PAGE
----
It is a further object of the invention to provide an integrated RF avionic system which enable the sharing of frequency converters and RF receivers by a common IF interface while achieving desired isolation and minimum spurious frequency generation.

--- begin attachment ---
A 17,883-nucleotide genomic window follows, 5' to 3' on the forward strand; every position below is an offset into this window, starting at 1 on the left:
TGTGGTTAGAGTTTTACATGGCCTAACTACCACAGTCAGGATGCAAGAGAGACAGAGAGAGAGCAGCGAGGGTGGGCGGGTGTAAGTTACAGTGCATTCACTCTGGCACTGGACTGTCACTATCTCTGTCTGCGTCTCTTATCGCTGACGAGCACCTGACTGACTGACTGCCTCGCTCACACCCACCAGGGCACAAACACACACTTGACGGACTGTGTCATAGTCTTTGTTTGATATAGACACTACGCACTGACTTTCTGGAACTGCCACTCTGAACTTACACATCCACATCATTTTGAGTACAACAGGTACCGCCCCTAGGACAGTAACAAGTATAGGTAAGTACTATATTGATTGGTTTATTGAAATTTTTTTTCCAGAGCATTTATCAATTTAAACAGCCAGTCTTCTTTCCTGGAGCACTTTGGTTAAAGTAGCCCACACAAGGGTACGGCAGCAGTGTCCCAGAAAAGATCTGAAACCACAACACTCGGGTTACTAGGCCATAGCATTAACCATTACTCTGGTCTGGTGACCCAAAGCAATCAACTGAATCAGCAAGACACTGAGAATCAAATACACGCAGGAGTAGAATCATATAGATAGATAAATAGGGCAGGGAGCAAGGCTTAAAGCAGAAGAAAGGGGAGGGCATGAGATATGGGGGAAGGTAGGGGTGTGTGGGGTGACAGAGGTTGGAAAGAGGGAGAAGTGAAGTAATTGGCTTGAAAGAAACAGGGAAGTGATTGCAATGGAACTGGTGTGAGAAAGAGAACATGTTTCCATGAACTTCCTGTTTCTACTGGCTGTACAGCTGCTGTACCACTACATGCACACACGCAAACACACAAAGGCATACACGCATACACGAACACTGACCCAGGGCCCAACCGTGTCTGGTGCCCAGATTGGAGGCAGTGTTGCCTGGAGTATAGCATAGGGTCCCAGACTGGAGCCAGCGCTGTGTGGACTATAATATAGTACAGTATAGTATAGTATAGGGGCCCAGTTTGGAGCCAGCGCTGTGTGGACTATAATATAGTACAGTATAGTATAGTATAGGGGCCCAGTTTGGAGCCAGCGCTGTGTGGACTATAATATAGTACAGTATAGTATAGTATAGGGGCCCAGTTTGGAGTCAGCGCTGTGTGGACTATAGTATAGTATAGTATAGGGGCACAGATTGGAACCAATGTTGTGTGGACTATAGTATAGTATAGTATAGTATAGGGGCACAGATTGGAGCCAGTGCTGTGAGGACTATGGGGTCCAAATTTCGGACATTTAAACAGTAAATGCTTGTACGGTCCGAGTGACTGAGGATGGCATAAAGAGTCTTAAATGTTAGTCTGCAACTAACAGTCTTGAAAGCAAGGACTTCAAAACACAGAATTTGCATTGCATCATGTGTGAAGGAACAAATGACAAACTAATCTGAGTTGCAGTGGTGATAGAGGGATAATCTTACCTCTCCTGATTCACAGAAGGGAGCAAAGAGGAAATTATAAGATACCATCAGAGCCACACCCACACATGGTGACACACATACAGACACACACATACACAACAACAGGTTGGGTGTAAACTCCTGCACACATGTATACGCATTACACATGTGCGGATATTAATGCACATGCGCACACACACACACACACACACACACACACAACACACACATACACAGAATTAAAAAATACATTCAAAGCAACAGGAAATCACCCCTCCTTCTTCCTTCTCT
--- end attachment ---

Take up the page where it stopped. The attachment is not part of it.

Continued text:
The foregoing and other objects are achieved by an implementation which includes a common IF frequency interface in an integrated RF avionics system providing radar, electronic warfare(EW) and communications/navigation/identification(CNI) functions. Instead of using a single common IF frequency, the interface in accordance with this invention uses a segmented band of IF frequencies which are subdivided into two or more individual band segments separated by a guard band segment, where the lower frequency band segment comprises a narrow band segment which is assigned to radar functions supporting very high spur-free dynamic range operation while the other or upper band segment comprises a wideband segment assigned to other functions such as EW and CNI functions requiring lower spur-free dynamic range operation. The guard band is not used for signal transmission, but is left unused to permit bandpass filters to reject signals in the adjacent unwanted segment. This achieves frequency separation across an IF band while allowing the use of common hardware. The total IF range is sufficiently wide that radar, EW and CNI signals can be separated from each other with practical filters while being routed through a common IF switch network. Signals from various types of antennas are routed through an RF switch network to a bank of frequency converters for converting the RF signals to an IF frequency within the IF band. While the inventive concept of this invention is particularly directed to segmented IF band conversion for received signals, the same concept is applicable to the transmission of RF signals.